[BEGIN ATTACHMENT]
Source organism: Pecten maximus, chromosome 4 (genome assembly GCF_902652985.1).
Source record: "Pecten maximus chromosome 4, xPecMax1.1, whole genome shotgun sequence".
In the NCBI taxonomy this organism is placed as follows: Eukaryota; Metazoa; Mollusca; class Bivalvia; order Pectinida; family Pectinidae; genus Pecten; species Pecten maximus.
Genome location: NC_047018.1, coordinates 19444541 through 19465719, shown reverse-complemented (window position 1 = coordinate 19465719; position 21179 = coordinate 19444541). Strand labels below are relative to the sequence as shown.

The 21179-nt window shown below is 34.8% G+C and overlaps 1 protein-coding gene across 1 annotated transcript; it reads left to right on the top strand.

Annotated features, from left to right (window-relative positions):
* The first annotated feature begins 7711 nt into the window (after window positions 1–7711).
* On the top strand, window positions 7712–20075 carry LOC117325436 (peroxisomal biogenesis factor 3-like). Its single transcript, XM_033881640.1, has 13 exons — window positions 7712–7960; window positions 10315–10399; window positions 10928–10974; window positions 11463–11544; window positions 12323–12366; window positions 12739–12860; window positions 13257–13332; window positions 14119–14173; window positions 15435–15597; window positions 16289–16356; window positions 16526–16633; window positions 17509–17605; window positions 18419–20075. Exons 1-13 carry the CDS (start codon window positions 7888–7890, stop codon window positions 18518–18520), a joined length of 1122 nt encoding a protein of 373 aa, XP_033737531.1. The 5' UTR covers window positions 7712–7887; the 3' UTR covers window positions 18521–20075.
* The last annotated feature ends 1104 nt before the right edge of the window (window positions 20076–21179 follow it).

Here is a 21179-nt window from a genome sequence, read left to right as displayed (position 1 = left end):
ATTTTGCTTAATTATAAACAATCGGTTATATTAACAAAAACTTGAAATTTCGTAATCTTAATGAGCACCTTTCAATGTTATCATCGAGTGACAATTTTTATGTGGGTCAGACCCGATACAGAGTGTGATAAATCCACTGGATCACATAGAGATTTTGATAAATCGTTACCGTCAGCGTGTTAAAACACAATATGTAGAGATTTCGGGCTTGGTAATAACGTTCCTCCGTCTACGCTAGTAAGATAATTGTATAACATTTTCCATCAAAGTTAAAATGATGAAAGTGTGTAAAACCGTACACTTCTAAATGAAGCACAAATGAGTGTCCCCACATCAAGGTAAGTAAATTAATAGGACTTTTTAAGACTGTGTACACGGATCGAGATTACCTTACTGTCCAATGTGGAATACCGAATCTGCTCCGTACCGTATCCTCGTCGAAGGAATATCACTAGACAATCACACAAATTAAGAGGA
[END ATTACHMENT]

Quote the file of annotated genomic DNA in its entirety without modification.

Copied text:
Source organism: Pecten maximus, chromosome 4 (genome assembly GCF_902652985.1).
Source record: "Pecten maximus chromosome 4, xPecMax1.1, whole genome shotgun sequence".
In the NCBI taxonomy this organism is placed as follows: Eukaryota; Metazoa; Mollusca; class Bivalvia; order Pectinida; family Pectinidae; genus Pecten; species Pecten maximus.
Genome location: NC_047018.1, coordinates 19444541 through 19465719, shown reverse-complemented (window position 1 = coordinate 19465719; position 21179 = coordinate 19444541). Strand labels below are relative to the sequence as shown.

The 21179-nt window shown below is 34.8% G+C and overlaps 1 protein-coding gene across 1 annotated transcript; it reads left to right on the top strand.

Annotated features, from left to right (window-relative positions):
* The first annotated feature begins 7711 nt into the window (after window positions 1–7711).
* On the top strand, window positions 7712–20075 carry LOC117325436 (peroxisomal biogenesis factor 3-like). Its single transcript, XM_033881640.1, has 13 exons — window positions 7712–7960; window positions 10315–10399; window positions 10928–10974; window positions 11463–11544; window positions 12323–12366; window positions 12739–12860; window positions 13257–13332; window positions 14119–14173; window positions 15435–15597; window positions 16289–16356; window positions 16526–16633; window positions 17509–17605; window positions 18419–20075. Exons 1-13 carry the CDS (start codon window positions 7888–7890, stop codon window positions 18518–18520), a joined length of 1122 nt encoding a protein of 373 aa, XP_033737531.1. The 5' UTR covers window positions 7712–7887; the 3' UTR covers window positions 18521–20075.
* The last annotated feature ends 1104 nt before the right edge of the window (window positions 20076–21179 follow it).

Here is a 21179-nt window from a genome sequence, read left to right as displayed (position 1 = left end):
ATTTTGCTTAATTATAAACAATCGGTTATATTAACAAAAACTTGAAATTTCGTAATCTTAATGAGCACCTTTCAATGTTATCATCGAGTGACAATTTTTATGTGGGTCAGACCCGATACAGAGTGTGATAAATCCACTGGATCACATAGAGATTTTGATAAATCGTTACCGTCAGCGTGTTAAAACACAATATGTAGAGATTTCGGGCTTGGTAATAACGTTCCTCCGTCTACGCTAGTAAGATAATTGTATAACATTTTCCATCAAAGTTAAAATGATGAAAGTGTGTAAAACCGTACACTTCTAAATGAAGCACAAATGAGTGTCCCCACATCAAGGTAAGTAAATTAATAGGACTTTTTAAGACTGTGTACACGGATCGAGATTACCTTACTGTCCAATGTGGAATACCGAATCTGCTCCGTACCGTATCCTCGTCGAAGGAATATCACTAGACAATCACACAAATTAAGAGGA